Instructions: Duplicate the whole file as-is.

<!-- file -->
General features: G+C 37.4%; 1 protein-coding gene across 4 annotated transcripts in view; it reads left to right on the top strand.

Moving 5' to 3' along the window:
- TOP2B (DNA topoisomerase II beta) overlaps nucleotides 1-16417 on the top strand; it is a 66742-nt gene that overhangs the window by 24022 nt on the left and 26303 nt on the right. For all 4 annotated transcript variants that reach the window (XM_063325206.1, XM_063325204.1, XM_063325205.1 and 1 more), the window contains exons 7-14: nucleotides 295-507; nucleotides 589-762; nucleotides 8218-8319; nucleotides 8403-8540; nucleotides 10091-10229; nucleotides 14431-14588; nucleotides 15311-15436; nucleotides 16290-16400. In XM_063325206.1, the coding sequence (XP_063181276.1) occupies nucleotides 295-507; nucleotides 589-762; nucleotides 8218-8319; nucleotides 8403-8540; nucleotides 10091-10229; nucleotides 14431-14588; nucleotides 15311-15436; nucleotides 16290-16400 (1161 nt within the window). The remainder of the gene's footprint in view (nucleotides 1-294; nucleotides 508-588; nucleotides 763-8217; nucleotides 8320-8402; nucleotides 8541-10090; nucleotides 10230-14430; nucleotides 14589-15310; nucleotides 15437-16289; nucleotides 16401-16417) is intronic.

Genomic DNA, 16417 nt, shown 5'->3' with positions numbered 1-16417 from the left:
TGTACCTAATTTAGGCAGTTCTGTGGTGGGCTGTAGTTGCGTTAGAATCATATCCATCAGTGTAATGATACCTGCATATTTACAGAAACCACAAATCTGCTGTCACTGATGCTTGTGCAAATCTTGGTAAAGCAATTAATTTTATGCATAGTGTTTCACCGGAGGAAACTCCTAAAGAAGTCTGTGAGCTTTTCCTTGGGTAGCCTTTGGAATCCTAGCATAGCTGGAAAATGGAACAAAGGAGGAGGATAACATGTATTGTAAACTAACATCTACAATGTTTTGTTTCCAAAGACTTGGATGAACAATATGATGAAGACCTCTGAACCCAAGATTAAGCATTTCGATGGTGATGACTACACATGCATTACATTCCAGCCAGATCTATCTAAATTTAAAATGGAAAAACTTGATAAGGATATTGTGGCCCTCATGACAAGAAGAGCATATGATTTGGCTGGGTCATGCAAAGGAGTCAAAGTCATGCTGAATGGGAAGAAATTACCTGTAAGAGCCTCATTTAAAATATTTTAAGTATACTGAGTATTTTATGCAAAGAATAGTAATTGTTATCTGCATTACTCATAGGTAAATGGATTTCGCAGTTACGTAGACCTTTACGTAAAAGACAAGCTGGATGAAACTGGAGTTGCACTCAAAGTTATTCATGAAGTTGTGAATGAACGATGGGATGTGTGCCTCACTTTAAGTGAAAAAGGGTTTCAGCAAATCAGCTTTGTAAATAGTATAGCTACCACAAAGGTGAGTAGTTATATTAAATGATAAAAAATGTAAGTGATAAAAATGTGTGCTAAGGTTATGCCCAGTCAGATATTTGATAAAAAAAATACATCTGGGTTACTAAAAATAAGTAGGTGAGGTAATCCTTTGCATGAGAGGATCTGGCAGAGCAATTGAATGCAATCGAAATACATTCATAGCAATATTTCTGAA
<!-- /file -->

General features: G+C 37.4%; 1 protein-coding gene across 4 annotated transcripts in view; it reads left to right on the top strand.

Moving 5' to 3' along the window:
- TOP2B (DNA topoisomerase II beta) overlaps nucleotides 1-16417 on the top strand; it is a 66742-nt gene that overhangs the window by 24022 nt on the left and 26303 nt on the right. For all 4 annotated transcript variants that reach the window (XM_063325206.1, XM_063325204.1, XM_063325205.1 and 1 more), the window contains exons 7-14: nucleotides 295-507; nucleotides 589-762; nucleotides 8218-8319; nucleotides 8403-8540; nucleotides 10091-10229; nucleotides 14431-14588; nucleotides 15311-15436; nucleotides 16290-16400. In XM_063325206.1, the coding sequence (XP_063181276.1) occupies nucleotides 295-507; nucleotides 589-762; nucleotides 8218-8319; nucleotides 8403-8540; nucleotides 10091-10229; nucleotides 14431-14588; nucleotides 15311-15436; nucleotides 16290-16400 (1161 nt within the window). The remainder of the gene's footprint in view (nucleotides 1-294; nucleotides 508-588; nucleotides 763-8217; nucleotides 8320-8402; nucleotides 8541-10090; nucleotides 10230-14430; nucleotides 14589-15310; nucleotides 15437-16289; nucleotides 16401-16417) is intronic.

Genomic DNA, 16417 nt, shown 5'->3' with positions numbered 1-16417 from the left:
TGTACCTAATTTAGGCAGTTCTGTGGTGGGCTGTAGTTGCGTTAGAATCATATCCATCAGTGTAATGATACCTGCATATTTACAGAAACCACAAATCTGCTGTCACTGATGCTTGTGCAAATCTTGGTAAAGCAATTAATTTTATGCATAGTGTTTCACCGGAGGAAACTCCTAAAGAAGTCTGTGAGCTTTTCCTTGGGTAGCCTTTGGAATCCTAGCATAGCTGGAAAATGGAACAAAGGAGGAGGATAACATGTATTGTAAACTAACATCTACAATGTTTTGTTTCCAAAGACTTGGATGAACAATATGATGAAGACCTCTGAACCCAAGATTAAGCATTTCGATGGTGATGACTACACATGCATTACATTCCAGCCAGATCTATCTAAATTTAAAATGGAAAAACTTGATAAGGATATTGTGGCCCTCATGACAAGAAGAGCATATGATTTGGCTGGGTCATGCAAAGGAGTCAAAGTCATGCTGAATGGGAAGAAATTACCTGTAAGAGCCTCATTTAAAATATTTTAAGTATACTGAGTATTTTATGCAAAGAATAGTAATTGTTATCTGCATTACTCATAGGTAAATGGATTTCGCAGTTACGTAGACCTTTACGTAAAAGACAAGCTGGATGAAACTGGAGTTGCACTCAAAGTTATTCATGAAGTTGTGAATGAACGATGGGATGTGTGCCTCACTTTAAGTGAAAAAGGGTTTCAGCAAATCAGCTTTGTAAATAGTATAGCTACCACAAAGGTGAGTAGTTATATTAAATGATAAAAAATGTAAGTGATAAAAATGTGTGCTAAGGTTATGCCCAGTCAGATATTTGATAAAAAAAATACATCTGGGTTACTAAAAATAAGTAGGTGAGGTAATCCTTTGCATGAGAGGATCTGGCAGAGCAATTGAATGCAATCGAAATACATTCATAGCAATATTTCTGAA